I wanted to revisit the topic, since we’re writing about fracking again this month (page 10). I addressed it on my blog recently (see www.nationaldriller.com/blogs), but I know most people work for a living and don’t sit at the computer awaiting my next post. At the same time, I seem to get letters every time we have a big story about fracking, and I’ve never directly addressed it here.
|Fracking is a big topic inside and outside the drilling industry.|
What’s the Big Deal?
Industry people get alarmed by backlash against hydraulic fracturing from a public they feel doesn’t understand what the process actually is. They know that fracking is 90 percent of the reason the United States is now an energy powerhouse. They feel it’s hypocritical that people opposed to fracking drive cars that run on combustion, just like the rest of us. They know that products from sneakers to freezer bags would disappear without oil.
The person who recently wrote to me summed it up this way:
“Please don’t bow to the non-industry attempts to use their ignorance of our science and scientific techniques to co-opt everything that we have developed over decades!!”
He didn’t sign his letter, or I would credit him here because I think it’s important to have this debate.
The “big deal,” to me, is getting National Driller stories read. Yes, most of my readers are industry people. But my website is indexed by search engines just like everyone else’s. If a more positive view of the practice gets in front of even one set of eyes, that helps the industry.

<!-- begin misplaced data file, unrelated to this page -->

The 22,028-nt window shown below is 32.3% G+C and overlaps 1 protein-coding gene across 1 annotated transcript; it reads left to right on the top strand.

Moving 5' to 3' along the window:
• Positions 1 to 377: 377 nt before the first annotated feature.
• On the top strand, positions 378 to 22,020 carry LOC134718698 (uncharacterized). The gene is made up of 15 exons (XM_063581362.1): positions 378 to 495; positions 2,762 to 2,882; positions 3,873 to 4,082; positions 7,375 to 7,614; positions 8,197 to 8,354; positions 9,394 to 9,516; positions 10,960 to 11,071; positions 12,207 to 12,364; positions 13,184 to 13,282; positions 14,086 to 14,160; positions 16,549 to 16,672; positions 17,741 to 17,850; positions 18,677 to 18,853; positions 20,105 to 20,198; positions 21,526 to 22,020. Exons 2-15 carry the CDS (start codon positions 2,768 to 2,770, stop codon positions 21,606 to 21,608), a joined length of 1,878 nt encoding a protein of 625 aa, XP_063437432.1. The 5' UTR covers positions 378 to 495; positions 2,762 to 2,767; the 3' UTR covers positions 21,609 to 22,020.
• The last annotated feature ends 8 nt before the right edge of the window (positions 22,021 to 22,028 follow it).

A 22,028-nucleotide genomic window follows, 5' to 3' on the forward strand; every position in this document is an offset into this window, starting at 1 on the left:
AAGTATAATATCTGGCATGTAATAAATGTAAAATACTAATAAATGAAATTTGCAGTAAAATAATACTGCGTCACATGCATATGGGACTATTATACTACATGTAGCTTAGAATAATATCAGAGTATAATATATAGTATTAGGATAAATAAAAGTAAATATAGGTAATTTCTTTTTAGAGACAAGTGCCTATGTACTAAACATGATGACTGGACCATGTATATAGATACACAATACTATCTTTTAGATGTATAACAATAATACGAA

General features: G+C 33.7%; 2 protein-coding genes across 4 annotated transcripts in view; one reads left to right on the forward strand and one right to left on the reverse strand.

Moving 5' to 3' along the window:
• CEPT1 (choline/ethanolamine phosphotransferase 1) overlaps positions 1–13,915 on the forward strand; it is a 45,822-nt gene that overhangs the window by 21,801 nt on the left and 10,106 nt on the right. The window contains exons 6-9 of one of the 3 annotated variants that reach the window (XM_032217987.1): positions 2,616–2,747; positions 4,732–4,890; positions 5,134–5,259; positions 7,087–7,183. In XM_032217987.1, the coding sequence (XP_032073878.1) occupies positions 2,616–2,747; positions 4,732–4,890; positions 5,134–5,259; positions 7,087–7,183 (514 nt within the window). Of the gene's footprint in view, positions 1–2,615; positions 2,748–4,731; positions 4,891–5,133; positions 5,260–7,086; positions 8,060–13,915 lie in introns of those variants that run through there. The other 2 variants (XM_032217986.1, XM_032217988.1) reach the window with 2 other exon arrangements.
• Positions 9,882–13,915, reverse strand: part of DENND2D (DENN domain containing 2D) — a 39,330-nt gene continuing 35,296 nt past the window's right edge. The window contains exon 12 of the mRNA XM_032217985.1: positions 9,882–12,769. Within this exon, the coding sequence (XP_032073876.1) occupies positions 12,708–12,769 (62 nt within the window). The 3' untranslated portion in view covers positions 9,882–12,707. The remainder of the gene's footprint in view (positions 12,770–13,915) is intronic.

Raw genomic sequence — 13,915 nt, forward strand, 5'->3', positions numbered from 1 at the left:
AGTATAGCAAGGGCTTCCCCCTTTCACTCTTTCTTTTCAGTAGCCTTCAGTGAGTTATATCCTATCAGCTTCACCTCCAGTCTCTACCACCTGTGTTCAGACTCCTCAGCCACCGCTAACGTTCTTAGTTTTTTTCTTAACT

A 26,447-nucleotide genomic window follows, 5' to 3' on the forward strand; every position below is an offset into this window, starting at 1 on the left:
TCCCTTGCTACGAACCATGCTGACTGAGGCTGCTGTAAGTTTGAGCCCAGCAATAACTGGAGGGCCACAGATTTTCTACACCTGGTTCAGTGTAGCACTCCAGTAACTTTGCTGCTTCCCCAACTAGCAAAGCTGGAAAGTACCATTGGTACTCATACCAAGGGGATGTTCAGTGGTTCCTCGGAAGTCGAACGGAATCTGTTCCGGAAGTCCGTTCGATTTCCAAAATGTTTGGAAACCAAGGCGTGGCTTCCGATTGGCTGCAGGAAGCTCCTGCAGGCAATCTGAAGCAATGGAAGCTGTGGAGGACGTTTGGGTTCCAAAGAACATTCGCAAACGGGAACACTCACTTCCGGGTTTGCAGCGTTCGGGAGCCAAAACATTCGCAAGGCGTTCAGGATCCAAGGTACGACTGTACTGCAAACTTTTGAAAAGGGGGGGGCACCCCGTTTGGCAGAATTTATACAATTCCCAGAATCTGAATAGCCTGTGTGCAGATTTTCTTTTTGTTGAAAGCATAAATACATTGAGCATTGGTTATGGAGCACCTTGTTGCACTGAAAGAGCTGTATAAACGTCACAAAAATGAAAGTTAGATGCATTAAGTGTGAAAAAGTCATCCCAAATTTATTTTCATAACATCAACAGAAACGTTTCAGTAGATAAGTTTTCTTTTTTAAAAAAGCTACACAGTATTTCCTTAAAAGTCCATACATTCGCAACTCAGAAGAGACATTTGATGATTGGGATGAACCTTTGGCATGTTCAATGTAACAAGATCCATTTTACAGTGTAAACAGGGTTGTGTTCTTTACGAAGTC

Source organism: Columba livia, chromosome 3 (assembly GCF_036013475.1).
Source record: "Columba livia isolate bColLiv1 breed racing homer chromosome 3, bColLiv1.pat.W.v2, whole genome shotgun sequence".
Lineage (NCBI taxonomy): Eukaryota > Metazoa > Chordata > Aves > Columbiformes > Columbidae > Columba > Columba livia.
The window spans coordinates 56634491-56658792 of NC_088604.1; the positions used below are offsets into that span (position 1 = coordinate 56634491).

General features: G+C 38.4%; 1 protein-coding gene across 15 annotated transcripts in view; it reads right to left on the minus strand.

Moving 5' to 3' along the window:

How the Web Works
In Google’s searches, for every 100 times someone looks for information about hydraulic fracturing, 96 people search for fracking and four people search for fracing. That’s all searchers across the world, which definitely includes scientists and geologists inside and outside the industry, tool-pushers and rig hands, and — to be fair — a lot of people opposed to fracking.
That’s a huge difference. If National Driller used frac and fracing, we would end up in a search engine ghetto where only one in 25 readers searching about hydraulic fracturing could find our stories. I don’t like those odds. Those odds don’t bode well for our stories or for the advertisers whose ads we wrap those stories around (and who pay our bills).
How Grammar Works
Aside from the Web, I have a second reason to opt for fracking over fracing. That reason — which doesn’t apply to discussions of frac versus frack — has to do with how different forms of words are built.
A word can end with a hard c sound. In that way, we can spell the word frac, and it ends up sounding like everyone uses it — rhyming with track. If I only ever used frac, I guess I’d be OK without the k at the end. But, most often, people use the word in its present participle form, with -ing on the end.
The present participle of words that end in c is formed by adding a k and then -ing. So, mimic becomes mimicking and picnic becomes picnicking and frac becomes fracking. The word demands the k in the middle of it to keep the hard c sound.
Keep It Consistent
So, I have two reasons. The Google Defense, as I’ll call the first reason, covers both versions of the word discussed here. The second reason, which I’ll call the K Defense, covers the version of the word most people use: fracking.
If you prefer frac and fracing, I respect that. But it’s my job to get my magazine read, not support “non-industry” attempts to “co-opt everything.” Just because we use the same words that 24 people out of 25 do, doesn’t mean we don’t serve the industry. We do, and that won’t change over a difference of opinion over a couple of words. Plus, if people outside the industry with questions about hydraulic fracturing search for fracking and find us, they just might learn something. To me, that’s worth putting up with the occasional k.
As for the person who took the time to write, National Driller does welcome your input. But, in this case, we have to respectfully disagree.
Thoughts? Rants? Send me an email.
Stay safe out there, drillers.